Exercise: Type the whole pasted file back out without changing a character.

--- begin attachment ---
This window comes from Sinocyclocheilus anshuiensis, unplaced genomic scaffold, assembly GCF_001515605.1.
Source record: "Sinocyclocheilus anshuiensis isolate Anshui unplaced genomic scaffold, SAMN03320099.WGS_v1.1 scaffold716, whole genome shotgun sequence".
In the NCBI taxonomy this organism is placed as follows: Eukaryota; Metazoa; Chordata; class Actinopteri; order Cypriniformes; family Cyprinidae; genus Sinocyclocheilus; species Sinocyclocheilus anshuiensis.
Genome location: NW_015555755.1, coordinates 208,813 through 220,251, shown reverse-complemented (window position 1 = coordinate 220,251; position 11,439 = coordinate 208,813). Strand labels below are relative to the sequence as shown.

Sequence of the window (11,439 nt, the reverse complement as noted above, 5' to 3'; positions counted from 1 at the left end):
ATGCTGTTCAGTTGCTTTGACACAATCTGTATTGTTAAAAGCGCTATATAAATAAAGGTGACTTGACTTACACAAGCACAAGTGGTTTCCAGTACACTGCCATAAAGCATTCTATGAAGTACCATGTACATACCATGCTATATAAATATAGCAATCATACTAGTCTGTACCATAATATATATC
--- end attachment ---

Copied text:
This window comes from Sinocyclocheilus anshuiensis, unplaced genomic scaffold, assembly GCF_001515605.1.
Source record: "Sinocyclocheilus anshuiensis isolate Anshui unplaced genomic scaffold, SAMN03320099.WGS_v1.1 scaffold716, whole genome shotgun sequence".
In the NCBI taxonomy this organism is placed as follows: Eukaryota; Metazoa; Chordata; class Actinopteri; order Cypriniformes; family Cyprinidae; genus Sinocyclocheilus; species Sinocyclocheilus anshuiensis.
Genome location: NW_015555755.1, coordinates 208,813 through 220,251, shown reverse-complemented (window position 1 = coordinate 220,251; position 11,439 = coordinate 208,813). Strand labels below are relative to the sequence as shown.

Sequence of the window (11,439 nt, the reverse complement as noted above, 5' to 3'; positions counted from 1 at the left end):
ATGCTGTTCAGTTGCTTTGACACAATCTGTATTGTTAAAAGCGCTATATAAATAAAGGTGACTTGACTTACACAAGCACAAGTGGTTTCCAGTACACTGCCATAAAGCATTCTATGAAGTACCATGTACATACCATGCTATATAAATATAGCAATCATACTAGTCTGTACCATAATATATATC